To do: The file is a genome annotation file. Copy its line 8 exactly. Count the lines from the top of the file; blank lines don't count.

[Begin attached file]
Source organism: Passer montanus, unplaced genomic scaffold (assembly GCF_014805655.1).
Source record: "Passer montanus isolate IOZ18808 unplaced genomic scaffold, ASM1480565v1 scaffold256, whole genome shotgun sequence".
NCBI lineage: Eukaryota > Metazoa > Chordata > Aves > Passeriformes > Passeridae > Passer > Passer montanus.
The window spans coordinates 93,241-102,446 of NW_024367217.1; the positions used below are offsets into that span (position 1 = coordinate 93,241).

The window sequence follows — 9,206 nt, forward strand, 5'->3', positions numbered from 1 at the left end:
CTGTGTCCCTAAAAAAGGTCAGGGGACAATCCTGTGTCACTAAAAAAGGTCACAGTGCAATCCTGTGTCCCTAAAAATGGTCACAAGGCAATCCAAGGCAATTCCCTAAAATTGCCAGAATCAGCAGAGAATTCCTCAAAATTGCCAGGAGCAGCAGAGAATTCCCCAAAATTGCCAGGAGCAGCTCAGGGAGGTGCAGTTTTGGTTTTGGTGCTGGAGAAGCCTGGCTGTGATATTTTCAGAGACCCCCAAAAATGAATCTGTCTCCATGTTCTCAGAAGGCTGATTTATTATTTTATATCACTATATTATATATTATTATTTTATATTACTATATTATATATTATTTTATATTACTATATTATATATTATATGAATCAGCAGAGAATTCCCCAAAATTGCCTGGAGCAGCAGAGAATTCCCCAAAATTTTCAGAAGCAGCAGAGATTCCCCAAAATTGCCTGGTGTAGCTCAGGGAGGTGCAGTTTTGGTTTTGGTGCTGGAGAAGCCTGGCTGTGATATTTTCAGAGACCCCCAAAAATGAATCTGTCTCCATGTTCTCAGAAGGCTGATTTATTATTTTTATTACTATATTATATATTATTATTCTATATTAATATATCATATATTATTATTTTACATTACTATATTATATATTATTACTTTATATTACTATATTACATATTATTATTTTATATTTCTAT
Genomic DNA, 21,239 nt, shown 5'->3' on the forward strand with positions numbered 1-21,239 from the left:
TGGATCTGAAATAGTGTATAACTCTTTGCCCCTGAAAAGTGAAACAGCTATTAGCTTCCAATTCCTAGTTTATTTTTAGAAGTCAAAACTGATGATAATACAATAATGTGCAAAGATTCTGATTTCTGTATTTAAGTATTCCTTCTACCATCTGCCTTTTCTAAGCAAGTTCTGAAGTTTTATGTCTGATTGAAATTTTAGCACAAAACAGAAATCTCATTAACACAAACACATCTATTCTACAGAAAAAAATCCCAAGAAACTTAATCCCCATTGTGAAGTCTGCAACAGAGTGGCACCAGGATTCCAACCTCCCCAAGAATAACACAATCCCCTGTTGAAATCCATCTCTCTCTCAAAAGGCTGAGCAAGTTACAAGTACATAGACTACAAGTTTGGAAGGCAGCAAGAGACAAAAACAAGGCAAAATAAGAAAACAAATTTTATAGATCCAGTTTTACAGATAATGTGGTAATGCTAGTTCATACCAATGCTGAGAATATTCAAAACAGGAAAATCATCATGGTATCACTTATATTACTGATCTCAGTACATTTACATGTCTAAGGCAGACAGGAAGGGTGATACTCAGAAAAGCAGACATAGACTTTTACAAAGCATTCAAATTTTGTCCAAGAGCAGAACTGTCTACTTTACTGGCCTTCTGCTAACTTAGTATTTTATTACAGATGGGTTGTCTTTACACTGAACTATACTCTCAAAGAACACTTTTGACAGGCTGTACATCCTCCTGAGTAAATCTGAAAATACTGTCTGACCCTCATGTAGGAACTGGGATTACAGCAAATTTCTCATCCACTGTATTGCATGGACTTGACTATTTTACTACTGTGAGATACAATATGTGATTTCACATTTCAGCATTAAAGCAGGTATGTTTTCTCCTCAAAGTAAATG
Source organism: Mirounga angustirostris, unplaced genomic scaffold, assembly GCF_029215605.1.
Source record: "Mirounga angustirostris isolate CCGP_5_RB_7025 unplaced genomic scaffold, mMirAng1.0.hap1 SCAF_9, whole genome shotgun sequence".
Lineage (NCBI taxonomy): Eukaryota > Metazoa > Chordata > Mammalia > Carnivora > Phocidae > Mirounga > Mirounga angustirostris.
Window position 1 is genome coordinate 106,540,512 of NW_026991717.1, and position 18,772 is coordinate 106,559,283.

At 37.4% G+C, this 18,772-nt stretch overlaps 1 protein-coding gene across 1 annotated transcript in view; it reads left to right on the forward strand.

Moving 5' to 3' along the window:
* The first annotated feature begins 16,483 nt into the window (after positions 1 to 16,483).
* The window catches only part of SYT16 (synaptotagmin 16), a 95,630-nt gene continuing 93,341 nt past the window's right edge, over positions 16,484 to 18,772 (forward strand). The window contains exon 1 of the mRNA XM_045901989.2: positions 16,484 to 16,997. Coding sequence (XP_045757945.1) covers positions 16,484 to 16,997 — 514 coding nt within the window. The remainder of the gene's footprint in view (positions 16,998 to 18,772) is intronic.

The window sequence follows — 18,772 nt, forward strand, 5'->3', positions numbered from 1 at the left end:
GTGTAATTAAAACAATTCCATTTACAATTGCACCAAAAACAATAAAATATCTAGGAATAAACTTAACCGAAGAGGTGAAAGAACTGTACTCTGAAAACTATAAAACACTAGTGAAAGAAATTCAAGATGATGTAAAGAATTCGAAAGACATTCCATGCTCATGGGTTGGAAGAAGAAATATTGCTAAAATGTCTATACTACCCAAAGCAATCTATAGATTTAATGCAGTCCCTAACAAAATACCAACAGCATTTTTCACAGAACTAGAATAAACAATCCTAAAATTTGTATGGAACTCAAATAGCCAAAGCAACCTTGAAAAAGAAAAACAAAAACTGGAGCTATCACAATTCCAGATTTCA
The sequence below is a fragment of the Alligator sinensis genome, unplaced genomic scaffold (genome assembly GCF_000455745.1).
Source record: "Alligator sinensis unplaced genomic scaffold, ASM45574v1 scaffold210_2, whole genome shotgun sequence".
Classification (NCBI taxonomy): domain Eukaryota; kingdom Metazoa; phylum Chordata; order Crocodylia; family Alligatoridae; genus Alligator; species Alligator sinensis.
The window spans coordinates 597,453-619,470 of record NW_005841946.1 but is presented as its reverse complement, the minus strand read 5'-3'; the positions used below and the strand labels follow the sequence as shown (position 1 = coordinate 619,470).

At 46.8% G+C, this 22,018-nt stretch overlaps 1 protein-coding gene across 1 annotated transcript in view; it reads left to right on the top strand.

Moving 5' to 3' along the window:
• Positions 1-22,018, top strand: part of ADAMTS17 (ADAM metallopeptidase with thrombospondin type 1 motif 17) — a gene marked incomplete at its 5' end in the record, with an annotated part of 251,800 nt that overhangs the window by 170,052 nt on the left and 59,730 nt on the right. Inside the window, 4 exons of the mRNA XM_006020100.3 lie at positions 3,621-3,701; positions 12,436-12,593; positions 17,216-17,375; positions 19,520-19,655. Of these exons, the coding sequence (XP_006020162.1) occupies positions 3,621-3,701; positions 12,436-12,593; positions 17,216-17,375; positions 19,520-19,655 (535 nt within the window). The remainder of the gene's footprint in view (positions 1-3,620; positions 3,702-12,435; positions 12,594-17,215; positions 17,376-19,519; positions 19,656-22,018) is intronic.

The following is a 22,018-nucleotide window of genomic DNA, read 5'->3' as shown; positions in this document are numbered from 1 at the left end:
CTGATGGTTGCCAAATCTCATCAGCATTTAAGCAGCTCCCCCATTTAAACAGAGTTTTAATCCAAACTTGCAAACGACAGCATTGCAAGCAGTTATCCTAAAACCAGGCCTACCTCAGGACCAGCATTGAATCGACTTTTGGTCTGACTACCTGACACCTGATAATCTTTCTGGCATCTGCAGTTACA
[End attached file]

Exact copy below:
TGGATCTGAAATAGTGTATAACTCTTTGCCCCTGAAAAGTGAAACAGCTATTAGCTTCCAATTCCTAGTTTATTTTTAGAAGTCAAAACTGATGATAATACAATAATGTGCAAAGATTCTGATTTCTGTATTTAAGTATTCCTTCTACCATCTGCCTTTTCTAAGCAAGTTCTGAAGTTTTATGTCTGATTGAAATTTTAGCACAAAACAGAAATCTCATTAACACAAACACATCTATTCTACAGAAAAAAATCCCAAGAAACTTAATCCCCATTGTGAAGTCTGCAACAGAGTGGCACCAGGATTCCAACCTCCCCAAGAATAACACAATCCCCTGTTGAAATCCATCTCTCTCTCAAAAGGCTGAGCAAGTTACAAGTACATAGACTACAAGTTTGGAAGGCAGCAAGAGACAAAAACAAGGCAAAATAAGAAAACAAATTTTATAGATCCAGTTTTACAGATAATGTGGTAATGCTAGTTCATACCAATGCTGAGAATATTCAAAACAGGAAAATCATCATGGTATCACTTATATTACTGATCTCAGTACATTTACATGTCTAAGGCAGACAGGAAGGGTGATACTCAGAAAAGCAGACATAGACTTTTACAAAGCATTCAAATTTTGTCCAAGAGCAGAACTGTCTACTTTACTGGCCTTCTGCTAACTTAGTATTTTATTACAGATGGGTTGTCTTTACACTGAACTATACTCTCAAAGAACACTTTTGACAGGCTGTACATCCTCCTGAGTAAATCTGAAAATACTGTCTGACCCTCATGTAGGAACTGGGATTACAGCAAATTTCTCATCCACTGTATTGCATGGACTTGACTATTTTACTACTGTGAGATACAATATGTGATTTCACATTTCAGCATTAAAGCAGGTATGTTTTCTCCTCAAAGTAAATG